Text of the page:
Our archive is a regional archive. It is composed of a wide variety of archival materials. Manuscripts, letters and other manuscripts complement the printed materials (such as newspapers or newspaper clippings) that we keep. The collection focuses on companies, localities and people connected with the region. The regional dialect and dialect authors also play a role.

The oldest archival documents in storage date back to the 18th century. It is a court file on Klein Wulferstedt. Large volumes exist on the Rieckensdorf family as well as on the shaft in Wefensleben and the Hadmersleben brewery.

The written estates of the following persons are kept in the Börde Museum: Albert Hansen; Heinz Nowak; Karl Schlimme; Otto Maushake; Willy Streich; Otto Jacob; Rudolf Pfeil and Hugo Hölzer. The Findbuch (PDF) should give you an impression of our holdings. Are you looking for something specific? Please contact us. We will also be happy to advise you on how to archive your private documents.


Photo archive

The photo archive of the Börde Museum consists mainly of donations and bequests, and to a lesser extent of the museum's own products. In total, there are about 30,000 objects.

The chronological classification roughly reflects the history of photography: the oldest photographs date back to the 1860s. Even though photography started a little earlier, it gradually became mass-produced during this period. Technical processes were consolidated or optimized and handling became easier. From the late 19th century, photographs reach up to the present day. The media are wide-ranging: the collection includes slides, glass plates, roll films, negatives in various sizes, and of course positives, i.e. commercially available prints as well as digital media.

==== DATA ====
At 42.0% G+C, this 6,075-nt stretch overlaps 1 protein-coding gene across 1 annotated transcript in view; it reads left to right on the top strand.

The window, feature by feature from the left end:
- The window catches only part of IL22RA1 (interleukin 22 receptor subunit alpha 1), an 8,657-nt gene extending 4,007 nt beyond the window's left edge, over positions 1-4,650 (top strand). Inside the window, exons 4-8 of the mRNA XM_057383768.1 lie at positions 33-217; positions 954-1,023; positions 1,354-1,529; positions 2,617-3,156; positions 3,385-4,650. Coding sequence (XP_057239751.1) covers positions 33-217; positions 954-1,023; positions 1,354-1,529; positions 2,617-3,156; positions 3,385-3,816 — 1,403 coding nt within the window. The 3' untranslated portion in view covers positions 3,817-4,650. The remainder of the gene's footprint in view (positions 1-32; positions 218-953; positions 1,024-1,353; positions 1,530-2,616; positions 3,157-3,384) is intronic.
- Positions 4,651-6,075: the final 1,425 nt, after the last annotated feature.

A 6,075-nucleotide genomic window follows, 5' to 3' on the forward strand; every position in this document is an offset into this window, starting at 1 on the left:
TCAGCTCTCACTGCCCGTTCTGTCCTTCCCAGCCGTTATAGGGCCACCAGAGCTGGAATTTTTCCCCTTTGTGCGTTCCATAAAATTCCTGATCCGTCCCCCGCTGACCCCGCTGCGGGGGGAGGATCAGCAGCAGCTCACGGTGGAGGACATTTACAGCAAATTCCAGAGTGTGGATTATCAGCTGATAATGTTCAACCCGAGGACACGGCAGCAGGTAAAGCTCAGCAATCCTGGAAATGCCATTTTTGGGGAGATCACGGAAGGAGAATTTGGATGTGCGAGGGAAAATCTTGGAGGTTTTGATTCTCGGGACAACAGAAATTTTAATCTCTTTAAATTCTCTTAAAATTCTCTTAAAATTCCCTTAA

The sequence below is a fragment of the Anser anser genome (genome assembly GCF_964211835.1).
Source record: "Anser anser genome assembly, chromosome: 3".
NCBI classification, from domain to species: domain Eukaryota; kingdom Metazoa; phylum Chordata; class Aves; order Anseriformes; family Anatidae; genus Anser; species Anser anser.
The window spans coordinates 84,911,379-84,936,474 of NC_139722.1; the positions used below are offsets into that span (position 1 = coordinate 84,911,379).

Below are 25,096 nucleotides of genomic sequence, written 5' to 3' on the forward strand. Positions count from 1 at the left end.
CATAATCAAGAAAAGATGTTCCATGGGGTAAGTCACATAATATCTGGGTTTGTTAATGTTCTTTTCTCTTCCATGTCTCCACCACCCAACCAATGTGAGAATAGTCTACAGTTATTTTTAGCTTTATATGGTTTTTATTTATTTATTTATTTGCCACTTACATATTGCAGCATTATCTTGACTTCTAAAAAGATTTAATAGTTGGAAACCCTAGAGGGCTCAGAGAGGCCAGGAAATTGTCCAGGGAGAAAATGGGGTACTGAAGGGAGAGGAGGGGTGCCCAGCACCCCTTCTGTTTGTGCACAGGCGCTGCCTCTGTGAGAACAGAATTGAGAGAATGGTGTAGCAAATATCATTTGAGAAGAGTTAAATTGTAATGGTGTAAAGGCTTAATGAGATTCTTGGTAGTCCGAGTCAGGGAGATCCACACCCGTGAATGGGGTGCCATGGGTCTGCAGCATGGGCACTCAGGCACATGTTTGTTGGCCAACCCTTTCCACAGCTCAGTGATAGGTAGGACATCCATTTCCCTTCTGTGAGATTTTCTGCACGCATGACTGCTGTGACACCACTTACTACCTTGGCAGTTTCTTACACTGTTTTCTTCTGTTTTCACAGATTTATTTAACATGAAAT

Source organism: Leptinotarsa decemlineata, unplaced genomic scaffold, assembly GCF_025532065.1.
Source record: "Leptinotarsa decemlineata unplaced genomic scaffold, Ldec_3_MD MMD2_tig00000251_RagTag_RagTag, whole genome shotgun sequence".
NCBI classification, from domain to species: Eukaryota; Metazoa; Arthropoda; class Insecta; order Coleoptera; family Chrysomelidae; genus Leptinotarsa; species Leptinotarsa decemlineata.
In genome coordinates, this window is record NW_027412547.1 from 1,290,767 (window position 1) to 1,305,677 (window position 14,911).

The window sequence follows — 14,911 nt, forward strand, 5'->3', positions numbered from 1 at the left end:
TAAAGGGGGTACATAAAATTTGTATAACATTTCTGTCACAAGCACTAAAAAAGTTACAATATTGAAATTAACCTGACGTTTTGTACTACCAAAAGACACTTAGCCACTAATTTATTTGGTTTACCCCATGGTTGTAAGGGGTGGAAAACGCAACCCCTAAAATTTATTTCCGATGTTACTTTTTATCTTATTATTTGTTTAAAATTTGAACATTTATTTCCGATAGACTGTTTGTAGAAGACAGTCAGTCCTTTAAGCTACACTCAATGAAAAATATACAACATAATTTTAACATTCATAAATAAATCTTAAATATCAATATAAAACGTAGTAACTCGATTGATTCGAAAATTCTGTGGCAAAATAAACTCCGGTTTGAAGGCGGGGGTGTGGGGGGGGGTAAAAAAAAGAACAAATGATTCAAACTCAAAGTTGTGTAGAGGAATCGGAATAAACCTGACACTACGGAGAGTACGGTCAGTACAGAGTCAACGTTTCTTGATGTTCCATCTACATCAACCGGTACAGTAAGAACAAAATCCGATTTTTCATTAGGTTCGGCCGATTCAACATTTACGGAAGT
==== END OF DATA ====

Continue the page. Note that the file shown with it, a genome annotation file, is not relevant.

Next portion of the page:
Motivically, the big denominator is of course the Börde: the photographs show the Börde and/or were taken there. There are many rural and village photographs, but also more specialized holdings such as the documentation of archaeological excavations, or plants in the Börde by the former director of the Börde Museum Heinz Nowak.

Another noteworthy part of the collection is a donation of about 12,000 photographs from the Wanzleben editorial office of the Volksstimme from 1981. Partly unpublished, the motifs show a broad cross-section of Börde life in the GDR of the 1950s-70s. The photographers include Hartmut Beyer (Eilsleben) and Heinz Oppermann (Bahrendorf). Also worth mentioning are the approximately 1,000 photographs by Fritz Giesecke, whose photographic estate is located in the photo archive.

Digitization of the photo archive is in progress as long as the medium permits. So far, about 16,500 photographs have been digitized and are thus easier to view than the various media would allow by hand.